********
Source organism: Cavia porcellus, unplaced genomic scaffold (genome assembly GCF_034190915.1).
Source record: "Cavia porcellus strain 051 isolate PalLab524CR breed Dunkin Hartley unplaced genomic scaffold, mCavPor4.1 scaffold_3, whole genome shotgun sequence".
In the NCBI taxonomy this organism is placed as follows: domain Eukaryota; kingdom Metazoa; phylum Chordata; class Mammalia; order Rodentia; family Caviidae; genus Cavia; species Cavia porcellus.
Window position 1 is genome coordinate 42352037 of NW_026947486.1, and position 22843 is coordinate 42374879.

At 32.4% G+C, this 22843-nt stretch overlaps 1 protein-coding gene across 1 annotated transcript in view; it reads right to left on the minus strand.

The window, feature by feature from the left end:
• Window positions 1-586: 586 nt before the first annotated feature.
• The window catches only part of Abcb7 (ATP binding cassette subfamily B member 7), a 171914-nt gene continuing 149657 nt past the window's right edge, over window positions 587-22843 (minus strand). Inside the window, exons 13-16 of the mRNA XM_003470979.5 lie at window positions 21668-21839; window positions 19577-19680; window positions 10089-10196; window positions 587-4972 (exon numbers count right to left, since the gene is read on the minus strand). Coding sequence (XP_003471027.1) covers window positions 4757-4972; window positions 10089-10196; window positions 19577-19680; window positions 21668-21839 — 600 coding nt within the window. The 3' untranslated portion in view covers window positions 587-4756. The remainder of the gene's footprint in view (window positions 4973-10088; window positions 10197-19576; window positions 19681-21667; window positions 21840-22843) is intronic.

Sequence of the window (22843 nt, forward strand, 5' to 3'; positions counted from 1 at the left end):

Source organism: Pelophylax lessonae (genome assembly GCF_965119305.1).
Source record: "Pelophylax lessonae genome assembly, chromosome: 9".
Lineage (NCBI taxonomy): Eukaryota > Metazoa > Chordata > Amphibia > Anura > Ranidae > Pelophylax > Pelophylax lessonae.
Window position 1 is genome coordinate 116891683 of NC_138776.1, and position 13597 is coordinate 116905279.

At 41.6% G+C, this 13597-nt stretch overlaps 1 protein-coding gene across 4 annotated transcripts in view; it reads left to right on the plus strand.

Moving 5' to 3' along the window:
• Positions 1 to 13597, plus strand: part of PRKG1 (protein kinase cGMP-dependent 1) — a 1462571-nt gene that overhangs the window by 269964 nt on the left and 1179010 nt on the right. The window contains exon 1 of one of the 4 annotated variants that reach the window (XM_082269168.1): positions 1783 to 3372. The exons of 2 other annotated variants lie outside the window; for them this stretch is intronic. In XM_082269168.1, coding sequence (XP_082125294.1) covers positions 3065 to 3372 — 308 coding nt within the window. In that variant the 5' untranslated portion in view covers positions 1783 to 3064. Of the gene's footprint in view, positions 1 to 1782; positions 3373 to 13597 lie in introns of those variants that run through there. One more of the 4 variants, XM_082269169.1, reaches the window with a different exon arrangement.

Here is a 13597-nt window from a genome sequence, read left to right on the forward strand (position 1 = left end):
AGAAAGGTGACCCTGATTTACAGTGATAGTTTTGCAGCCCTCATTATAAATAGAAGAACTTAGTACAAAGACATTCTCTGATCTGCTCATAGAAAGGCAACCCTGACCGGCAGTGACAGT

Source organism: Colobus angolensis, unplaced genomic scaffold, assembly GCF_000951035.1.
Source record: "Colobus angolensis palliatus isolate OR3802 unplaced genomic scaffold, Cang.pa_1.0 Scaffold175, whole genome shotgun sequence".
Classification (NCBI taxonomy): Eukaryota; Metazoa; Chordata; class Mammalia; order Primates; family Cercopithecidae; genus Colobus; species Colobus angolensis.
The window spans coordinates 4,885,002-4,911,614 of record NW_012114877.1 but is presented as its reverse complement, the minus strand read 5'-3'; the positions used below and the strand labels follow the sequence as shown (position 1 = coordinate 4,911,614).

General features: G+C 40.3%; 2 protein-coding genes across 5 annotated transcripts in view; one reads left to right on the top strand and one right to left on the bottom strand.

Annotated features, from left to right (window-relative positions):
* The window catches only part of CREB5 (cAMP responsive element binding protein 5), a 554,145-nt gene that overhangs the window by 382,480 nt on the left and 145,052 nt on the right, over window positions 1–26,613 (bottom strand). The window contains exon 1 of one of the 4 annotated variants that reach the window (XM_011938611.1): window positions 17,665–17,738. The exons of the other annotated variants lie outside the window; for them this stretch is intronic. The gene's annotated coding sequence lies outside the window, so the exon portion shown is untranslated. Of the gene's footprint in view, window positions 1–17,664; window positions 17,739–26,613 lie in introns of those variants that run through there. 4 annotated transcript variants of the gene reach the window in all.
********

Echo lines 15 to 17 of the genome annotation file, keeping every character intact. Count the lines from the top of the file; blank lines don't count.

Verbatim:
Moving 5' to 3' along the window:
• Positions 1 to 13597, plus strand: part of PRKG1 (protein kinase cGMP-dependent 1) — a 1462571-nt gene that overhangs the window by 269964 nt on the left and 1179010 nt on the right. The window contains exon 1 of one of the 4 annotated variants that reach the window (XM_082269168.1): positions 1783 to 3372. The exons of 2 other annotated variants lie outside the window; for them this stretch is intronic. In XM_082269168.1, coding sequence (XP_082125294.1) covers positions 3065 to 3372 — 308 coding nt within the window. In that variant the 5' untranslated portion in view covers positions 1783 to 3064. Of the gene's footprint in view, positions 1 to 1782; positions 3373 to 13597 lie in introns of those variants that run through there. One more of the 4 variants, XM_082269169.1, reaches the window with a different exon arrangement.

Here is a 13597-nt window from a genome sequence, read left to right on the forward strand (position 1 = left end):